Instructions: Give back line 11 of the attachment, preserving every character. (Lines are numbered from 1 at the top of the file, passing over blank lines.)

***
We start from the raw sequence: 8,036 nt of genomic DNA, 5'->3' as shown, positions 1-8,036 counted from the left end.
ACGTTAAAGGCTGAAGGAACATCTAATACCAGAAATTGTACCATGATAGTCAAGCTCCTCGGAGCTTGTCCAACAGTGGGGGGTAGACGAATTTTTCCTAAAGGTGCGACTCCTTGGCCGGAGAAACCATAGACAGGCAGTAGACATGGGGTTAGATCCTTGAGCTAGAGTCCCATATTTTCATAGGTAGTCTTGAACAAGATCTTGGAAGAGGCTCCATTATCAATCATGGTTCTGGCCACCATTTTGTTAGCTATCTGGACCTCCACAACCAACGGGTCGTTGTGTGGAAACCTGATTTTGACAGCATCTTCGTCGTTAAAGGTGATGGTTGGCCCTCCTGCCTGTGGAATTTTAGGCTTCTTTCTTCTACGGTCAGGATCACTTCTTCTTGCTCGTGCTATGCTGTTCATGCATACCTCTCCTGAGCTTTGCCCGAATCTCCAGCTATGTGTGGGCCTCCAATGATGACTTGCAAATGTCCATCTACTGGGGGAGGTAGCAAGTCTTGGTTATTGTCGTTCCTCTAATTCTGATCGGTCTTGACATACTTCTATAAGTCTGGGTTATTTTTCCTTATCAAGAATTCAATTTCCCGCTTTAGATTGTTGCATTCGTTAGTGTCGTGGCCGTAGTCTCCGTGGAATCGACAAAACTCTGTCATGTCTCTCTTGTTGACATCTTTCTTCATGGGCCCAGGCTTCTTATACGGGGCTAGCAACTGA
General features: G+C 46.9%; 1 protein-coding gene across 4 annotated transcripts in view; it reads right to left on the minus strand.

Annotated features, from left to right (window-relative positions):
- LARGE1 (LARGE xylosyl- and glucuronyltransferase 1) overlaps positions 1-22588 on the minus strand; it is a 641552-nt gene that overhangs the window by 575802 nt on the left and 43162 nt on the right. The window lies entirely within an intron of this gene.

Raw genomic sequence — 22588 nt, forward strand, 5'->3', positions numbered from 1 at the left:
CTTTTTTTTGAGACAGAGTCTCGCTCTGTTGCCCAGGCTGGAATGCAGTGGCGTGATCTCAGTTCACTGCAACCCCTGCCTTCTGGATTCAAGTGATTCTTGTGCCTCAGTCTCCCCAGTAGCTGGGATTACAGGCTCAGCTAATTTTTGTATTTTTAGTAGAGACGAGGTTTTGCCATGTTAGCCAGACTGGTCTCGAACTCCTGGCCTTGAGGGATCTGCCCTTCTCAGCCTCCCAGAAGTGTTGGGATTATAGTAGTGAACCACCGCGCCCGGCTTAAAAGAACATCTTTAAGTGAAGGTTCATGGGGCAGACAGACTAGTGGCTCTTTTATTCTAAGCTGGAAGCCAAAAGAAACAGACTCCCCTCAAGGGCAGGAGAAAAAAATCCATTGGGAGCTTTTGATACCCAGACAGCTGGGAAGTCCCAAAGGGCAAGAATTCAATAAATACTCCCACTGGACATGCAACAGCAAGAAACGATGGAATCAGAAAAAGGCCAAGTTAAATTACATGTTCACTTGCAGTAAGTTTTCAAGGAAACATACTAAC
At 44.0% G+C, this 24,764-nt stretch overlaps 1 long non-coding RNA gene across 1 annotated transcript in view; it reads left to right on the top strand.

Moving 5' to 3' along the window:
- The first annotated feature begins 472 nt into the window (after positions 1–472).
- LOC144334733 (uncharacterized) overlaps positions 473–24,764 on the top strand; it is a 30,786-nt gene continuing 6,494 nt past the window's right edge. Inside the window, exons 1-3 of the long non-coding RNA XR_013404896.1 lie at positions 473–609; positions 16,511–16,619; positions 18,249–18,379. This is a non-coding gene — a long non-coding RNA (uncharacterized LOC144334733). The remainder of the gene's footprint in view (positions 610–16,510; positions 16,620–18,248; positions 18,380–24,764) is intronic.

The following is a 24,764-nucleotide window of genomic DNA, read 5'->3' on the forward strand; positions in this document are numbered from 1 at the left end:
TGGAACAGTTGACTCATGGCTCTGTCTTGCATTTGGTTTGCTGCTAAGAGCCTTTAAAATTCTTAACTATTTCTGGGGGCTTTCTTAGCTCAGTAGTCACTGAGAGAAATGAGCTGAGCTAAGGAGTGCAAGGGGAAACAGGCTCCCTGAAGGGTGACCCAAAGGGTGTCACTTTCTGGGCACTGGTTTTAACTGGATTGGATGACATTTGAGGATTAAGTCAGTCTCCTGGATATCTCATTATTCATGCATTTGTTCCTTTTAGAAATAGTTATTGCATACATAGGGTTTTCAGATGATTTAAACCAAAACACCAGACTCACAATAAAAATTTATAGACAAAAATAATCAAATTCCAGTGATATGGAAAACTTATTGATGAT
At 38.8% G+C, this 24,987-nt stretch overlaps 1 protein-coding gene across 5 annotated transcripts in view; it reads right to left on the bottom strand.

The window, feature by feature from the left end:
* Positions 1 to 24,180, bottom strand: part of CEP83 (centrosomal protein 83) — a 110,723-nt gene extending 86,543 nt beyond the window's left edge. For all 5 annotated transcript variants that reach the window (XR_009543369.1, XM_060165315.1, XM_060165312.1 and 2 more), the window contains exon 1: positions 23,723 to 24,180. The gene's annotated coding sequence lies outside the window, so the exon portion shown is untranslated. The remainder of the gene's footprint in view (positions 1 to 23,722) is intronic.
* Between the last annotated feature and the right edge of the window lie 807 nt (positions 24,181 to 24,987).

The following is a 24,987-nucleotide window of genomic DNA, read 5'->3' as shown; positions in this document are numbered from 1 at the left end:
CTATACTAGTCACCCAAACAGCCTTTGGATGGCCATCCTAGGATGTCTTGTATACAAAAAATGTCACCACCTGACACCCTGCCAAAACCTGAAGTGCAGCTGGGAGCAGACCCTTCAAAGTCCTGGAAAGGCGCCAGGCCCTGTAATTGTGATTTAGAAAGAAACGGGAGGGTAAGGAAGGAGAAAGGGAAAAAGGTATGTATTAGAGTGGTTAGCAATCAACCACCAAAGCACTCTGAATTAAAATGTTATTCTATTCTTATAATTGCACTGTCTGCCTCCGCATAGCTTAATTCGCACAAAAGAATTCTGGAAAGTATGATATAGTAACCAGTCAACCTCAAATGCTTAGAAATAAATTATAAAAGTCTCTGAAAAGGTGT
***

- LOC144334733 (uncharacterized) overlaps positions 473–24,764 on the top strand; it is a 30,786-nt gene continuing 6,494 nt past the window's right edge. Inside the window, exons 1-3 of the long non-coding RNA XR_013404896.1 lie at positions 473–609; positions 16,511–16,619; positions 18,249–18,379. This is a non-coding gene — a long non-coding RNA (uncharacterized LOC144334733). The remainder of the gene's footprint in view (positions 610–16,510; positions 16,620–18,248; positions 18,380–24,764) is intronic.